and 2017 is its Philip Morris moment
  • Services like Facebook are addictive by design [url=www.smokingsaleusa.com]Cheapest Marlboro Cigarettes Free Shipping[/url]. What does that say about our free will?

    One morning in January 1996 an American biochemist named Jeffrey Wigand walked down to his mailbox and found a bullet inside. It was the beginning of a sustained campaign of harassment, intimidation and death threats.

    Wigand's "crime" was to blow the whistle on tobacco firms which knew cigarettes were addictive and dangerous while denying that in public. In the end, he was vindicated: the US Department of Justice successfully sued Philip Morris and eight other companies for a systemic conspiracy to deceive and defraud the public.

    Today social media companies are having their Philip Morris moment [url=www.cigarettesonlinesale.com]Newport 100S Cigarettes[/url]. In the last few weeks Facebook, Google and Twitter have sent lawyers to Congress to defend them against charges that they let Russia interfere with the 2016 election. But this week Sean Parker, Facebook's first president, made an amazing admission which is actually more important: that the company's guiding question has always been"how do we consume as much of your time and conscious attention as possible?"

    Social media, he said, "exploit[s] a vulnerability in human psychology". By rewarding us with a little rush of satisfaction when people respond to our posts, it trains us to post more often. Its designers "understood this consciously - and we did it anyway." In other words, the creators of Facebook, Instagram and all the restdeliberately set out to make their product as addictive as possible.

    Facebook won't give you cancer, but it does have other effects. To understand them, look at the 20th century psychologist BF Skinner. Skinner is most famous for his experiments with animals, which showed they could be conditioned into certain behaviours by selectively rewarding and punishing them. But he also believed in applying these ideas to humans.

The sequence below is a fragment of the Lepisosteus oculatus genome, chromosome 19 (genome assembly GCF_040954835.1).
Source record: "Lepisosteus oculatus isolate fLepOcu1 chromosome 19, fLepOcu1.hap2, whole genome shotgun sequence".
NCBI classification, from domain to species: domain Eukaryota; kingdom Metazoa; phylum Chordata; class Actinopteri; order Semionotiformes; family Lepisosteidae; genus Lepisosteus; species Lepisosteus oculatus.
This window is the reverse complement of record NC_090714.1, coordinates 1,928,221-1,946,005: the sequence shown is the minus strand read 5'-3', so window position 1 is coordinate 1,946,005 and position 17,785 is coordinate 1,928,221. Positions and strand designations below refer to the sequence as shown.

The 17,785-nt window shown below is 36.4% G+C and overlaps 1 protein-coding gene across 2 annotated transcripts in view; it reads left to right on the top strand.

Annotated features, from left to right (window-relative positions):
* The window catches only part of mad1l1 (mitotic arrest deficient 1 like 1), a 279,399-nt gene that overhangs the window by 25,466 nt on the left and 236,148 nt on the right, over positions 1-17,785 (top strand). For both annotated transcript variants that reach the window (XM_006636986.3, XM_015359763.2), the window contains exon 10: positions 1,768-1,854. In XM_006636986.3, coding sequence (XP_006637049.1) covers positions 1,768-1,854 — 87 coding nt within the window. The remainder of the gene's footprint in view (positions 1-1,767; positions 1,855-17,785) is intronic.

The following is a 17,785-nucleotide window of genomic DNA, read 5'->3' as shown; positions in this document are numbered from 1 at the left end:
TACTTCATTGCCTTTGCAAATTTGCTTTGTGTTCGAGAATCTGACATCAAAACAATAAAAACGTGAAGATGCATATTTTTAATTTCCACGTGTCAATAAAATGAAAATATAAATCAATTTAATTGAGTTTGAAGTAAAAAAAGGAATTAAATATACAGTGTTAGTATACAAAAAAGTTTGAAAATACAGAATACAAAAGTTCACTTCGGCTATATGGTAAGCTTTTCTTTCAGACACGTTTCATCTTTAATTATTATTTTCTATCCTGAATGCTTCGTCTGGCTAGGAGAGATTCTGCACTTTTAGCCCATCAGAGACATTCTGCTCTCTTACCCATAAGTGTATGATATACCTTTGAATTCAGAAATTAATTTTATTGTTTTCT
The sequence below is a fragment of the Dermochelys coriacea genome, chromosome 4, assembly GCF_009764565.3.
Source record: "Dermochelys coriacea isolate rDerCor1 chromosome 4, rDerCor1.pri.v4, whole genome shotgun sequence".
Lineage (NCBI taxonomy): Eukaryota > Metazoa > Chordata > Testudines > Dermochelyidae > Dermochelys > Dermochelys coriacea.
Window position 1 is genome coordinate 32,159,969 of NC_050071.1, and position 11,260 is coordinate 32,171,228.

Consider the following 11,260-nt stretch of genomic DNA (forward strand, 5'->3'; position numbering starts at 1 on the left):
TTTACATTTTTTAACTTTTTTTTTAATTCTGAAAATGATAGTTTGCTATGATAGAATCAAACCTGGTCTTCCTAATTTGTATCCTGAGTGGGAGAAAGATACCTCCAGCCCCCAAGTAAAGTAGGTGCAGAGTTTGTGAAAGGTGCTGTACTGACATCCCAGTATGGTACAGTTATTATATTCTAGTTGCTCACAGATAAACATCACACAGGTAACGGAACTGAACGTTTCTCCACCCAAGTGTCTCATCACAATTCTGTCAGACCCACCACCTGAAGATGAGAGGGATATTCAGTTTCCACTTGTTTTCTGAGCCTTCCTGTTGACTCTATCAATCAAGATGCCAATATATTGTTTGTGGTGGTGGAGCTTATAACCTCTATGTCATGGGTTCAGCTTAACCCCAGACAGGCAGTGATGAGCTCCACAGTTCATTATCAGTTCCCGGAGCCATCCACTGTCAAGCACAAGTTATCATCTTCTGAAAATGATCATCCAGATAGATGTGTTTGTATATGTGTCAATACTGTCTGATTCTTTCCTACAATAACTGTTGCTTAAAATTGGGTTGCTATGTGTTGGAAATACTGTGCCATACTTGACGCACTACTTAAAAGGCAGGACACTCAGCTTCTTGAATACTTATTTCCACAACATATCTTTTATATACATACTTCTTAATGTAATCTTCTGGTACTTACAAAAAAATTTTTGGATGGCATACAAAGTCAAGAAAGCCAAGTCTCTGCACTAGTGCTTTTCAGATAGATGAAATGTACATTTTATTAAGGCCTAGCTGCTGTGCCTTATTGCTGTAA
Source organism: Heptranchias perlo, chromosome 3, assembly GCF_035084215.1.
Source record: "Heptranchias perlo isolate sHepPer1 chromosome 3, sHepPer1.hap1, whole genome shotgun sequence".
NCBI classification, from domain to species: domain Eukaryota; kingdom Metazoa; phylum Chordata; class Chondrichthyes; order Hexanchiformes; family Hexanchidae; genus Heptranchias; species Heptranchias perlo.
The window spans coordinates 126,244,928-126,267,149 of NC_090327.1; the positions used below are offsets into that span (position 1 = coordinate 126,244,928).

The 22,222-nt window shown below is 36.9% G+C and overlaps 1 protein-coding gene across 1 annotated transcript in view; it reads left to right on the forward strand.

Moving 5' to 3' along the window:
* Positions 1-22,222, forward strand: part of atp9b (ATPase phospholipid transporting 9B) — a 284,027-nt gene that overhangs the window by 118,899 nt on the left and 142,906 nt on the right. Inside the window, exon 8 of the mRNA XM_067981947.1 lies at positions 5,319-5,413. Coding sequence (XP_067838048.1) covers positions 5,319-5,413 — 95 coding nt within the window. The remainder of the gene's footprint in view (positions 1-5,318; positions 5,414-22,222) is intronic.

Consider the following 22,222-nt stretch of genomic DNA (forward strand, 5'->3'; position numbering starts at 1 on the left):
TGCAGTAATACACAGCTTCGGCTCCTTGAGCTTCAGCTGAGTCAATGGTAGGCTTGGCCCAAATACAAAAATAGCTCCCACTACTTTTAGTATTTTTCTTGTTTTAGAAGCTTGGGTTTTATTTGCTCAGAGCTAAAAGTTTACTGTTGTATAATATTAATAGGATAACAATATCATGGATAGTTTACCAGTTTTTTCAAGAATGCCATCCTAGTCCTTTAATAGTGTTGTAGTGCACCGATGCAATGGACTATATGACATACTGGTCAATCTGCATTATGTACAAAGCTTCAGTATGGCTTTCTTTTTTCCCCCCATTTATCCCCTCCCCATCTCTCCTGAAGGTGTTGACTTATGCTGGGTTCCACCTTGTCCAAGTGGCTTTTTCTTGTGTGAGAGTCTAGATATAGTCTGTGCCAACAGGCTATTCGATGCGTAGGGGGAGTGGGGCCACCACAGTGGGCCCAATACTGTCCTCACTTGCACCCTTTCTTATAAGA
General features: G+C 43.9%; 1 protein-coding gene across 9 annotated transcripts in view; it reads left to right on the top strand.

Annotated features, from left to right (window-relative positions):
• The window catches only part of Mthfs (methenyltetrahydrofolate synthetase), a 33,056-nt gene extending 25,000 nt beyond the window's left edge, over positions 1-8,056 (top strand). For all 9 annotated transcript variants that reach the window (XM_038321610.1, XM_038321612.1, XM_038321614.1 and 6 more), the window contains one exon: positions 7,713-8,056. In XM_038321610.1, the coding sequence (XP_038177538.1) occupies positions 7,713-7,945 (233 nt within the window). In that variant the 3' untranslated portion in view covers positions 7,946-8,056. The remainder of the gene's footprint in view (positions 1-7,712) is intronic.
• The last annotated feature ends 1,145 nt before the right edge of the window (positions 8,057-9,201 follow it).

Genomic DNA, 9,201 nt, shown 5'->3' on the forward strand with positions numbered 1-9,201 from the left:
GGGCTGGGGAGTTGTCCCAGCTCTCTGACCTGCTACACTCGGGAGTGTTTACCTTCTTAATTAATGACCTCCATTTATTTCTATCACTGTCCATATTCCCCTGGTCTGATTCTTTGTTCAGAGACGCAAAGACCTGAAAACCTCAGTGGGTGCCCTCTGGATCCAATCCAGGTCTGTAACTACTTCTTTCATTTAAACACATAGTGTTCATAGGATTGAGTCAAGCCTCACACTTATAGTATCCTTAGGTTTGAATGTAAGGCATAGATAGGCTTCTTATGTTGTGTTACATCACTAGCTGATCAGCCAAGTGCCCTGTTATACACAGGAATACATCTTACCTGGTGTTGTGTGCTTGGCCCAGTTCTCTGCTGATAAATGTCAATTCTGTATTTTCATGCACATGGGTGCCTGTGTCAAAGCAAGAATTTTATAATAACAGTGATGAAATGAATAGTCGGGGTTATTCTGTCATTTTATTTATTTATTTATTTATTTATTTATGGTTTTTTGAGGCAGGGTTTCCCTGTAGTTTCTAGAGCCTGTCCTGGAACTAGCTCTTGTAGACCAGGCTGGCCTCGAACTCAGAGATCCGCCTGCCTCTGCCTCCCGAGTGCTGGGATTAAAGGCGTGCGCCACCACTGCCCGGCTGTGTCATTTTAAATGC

Skinner thought itwrong and inefficient for the state to control people by force. Instead he thought it should reward them for doing the "right" things [url=www.cigarettesno1.com]Buy Cigarettes Online[/url]. That way we would feel like we were making our own choices, whereas in fact we would be doing what we're told. He tested these ideas in a mental asylum [url=www.usasmokingsale.com]Cigarette Tobacco For Sale Online[/url], where patients were given fake money as a reward for good behaviourwhich they could spend on various perks. He imagined them as the beginning of a whole new system of social order.

    Today we all live in Skinner's world. The science of addiction is everywhere from slot machines to the way Netflix automatically plays the next episode if you don't stop it within 10 seconds. Companies are valued on the basis of their ability to dominate our time. But as Skinner knew, any system of rewards is also a system of control, and with tech firms able to tweak rewards in evermore sophisticated [url=www.wholesaleusacigs.com]Newport Menthol Cigarettes[/url], personalised, data-driven ways, it's not just Sean Parker who is asking how much free will we really have [url=www.cigscoupons.com]Marlboro Cigarettes Website[/url].

    I love using social media, and in many ways it has made the world better. Millions of people who had no voice are now able to speak. That mantle now falls to tech firms, and is doubly unacknowledged because they themselves prefer not to acknowledge it.
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